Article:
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As homework we need to find a P-verifier for the subset sum problem.

Given: natural numbers $a_1, \cdots, a_n$ and $b$

Output: YES if there is a subset $S \subseteq \{a_1,\cdots,a_n\}$ where $\sum_{a \in S} = b$. NO otherwise.

My idea:

There is a verifier $V$ with a subset C as the certificate

$V=$ on input ((S,b),C)

  1. Test whether the sum of the numbers in C equals b
  2. Check if $C \subseteq S$
  3. Output YES if 1 and 2 are true, output NO otherwise

As well as the time complexity if the input is unary encoded.

I am not quite sure about the time compexity.

  1. $O(n)$ as it only has to sum up
  2. not sure here
  3. $O(n)$

Any hints would be great.

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A trivial way to check $C \subset S$ is by searching over $S$ for each element in $C$. First, check if $C$ has at most $n$ elements, which can be done in $O(n)$ (otherwise, the answer is no). Then, for each element in $C$, compare it to all of the elements in $S$ to see if there is a match ($O(n)$ operations per element, and $O(n)$ elements, so this is $O(n^2)$). If there isn't a match for some element, you say no. If all elements have a match, then you say yes. So, this can be done in $O(n^2) + O(n) = O(n^2)$.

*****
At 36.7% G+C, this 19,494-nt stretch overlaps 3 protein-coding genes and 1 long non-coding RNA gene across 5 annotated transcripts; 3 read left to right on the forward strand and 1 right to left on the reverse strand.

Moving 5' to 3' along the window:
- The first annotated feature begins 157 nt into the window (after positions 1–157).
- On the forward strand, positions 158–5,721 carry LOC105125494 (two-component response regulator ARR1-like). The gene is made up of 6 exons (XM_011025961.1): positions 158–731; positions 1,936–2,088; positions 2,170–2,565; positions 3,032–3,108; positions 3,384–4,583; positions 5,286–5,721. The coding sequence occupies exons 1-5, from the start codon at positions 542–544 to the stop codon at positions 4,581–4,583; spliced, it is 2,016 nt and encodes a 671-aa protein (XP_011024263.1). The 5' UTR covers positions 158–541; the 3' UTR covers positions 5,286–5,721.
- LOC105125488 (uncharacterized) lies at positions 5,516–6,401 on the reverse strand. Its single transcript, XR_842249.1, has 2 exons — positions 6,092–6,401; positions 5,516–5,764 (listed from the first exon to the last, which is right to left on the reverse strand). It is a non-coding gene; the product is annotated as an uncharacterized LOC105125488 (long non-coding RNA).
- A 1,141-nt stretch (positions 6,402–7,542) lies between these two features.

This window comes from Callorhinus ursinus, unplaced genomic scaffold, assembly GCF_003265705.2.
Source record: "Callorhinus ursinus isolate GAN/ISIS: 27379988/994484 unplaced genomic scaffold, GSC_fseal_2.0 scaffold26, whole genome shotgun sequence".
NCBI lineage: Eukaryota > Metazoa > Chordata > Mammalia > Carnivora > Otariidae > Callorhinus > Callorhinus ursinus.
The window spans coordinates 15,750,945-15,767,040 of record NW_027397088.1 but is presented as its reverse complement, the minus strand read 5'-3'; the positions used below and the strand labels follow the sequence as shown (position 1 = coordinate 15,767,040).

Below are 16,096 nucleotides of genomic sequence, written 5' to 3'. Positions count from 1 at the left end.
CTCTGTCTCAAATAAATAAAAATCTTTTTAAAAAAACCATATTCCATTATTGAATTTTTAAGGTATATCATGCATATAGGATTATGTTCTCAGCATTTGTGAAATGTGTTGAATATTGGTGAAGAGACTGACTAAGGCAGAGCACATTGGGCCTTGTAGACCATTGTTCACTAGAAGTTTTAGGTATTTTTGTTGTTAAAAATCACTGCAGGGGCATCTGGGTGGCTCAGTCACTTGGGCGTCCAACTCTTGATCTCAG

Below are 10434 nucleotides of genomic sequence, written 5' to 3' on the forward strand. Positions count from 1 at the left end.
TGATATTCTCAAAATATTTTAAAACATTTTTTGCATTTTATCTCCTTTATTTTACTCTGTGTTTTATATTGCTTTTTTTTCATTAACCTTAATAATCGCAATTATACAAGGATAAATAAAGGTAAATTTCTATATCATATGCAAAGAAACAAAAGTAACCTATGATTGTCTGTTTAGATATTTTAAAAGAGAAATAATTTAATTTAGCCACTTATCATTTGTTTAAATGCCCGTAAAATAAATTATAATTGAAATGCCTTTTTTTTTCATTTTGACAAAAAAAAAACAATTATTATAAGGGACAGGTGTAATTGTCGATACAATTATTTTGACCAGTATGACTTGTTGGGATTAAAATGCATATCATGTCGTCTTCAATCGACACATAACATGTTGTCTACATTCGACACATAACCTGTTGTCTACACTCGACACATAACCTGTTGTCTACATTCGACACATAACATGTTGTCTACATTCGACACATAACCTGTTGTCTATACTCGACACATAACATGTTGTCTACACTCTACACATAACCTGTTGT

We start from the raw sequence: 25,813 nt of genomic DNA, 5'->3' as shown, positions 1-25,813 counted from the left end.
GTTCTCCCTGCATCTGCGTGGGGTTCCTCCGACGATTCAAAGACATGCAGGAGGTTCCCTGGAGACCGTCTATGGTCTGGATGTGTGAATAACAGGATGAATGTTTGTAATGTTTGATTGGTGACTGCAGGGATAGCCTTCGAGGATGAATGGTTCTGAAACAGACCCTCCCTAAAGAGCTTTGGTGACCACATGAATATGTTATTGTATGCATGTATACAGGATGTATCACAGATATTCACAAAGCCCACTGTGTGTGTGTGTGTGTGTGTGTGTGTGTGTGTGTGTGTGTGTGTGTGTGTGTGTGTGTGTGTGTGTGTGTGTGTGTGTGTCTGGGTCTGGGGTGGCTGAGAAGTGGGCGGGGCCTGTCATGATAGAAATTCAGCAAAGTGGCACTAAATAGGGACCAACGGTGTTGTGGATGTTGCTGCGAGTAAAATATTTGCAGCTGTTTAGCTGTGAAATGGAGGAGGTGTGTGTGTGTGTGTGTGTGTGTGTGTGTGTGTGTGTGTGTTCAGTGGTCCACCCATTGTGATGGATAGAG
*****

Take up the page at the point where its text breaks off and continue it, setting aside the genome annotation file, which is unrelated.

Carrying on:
You don't need to have the best possible algorithm to show the existence of a P-verifier, just something which you can show that does it in polynomial time (which this does).

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  • $\begingroup$ Perfect. I was thinking of $n^2$ but was not sure. So also my verifier $V$ is correct then? $\endgroup$ – Chris May 26 '14 at 13:11
  • $\begingroup$ Yep, though I'd test if $|C| \leq n$ while summing them, and remove it from step 2. Step 3 is $O(1)$ trivially, since you're just checking if step 1 and step 2 returned true. $\endgroup$ – Batman May 26 '14 at 13:17

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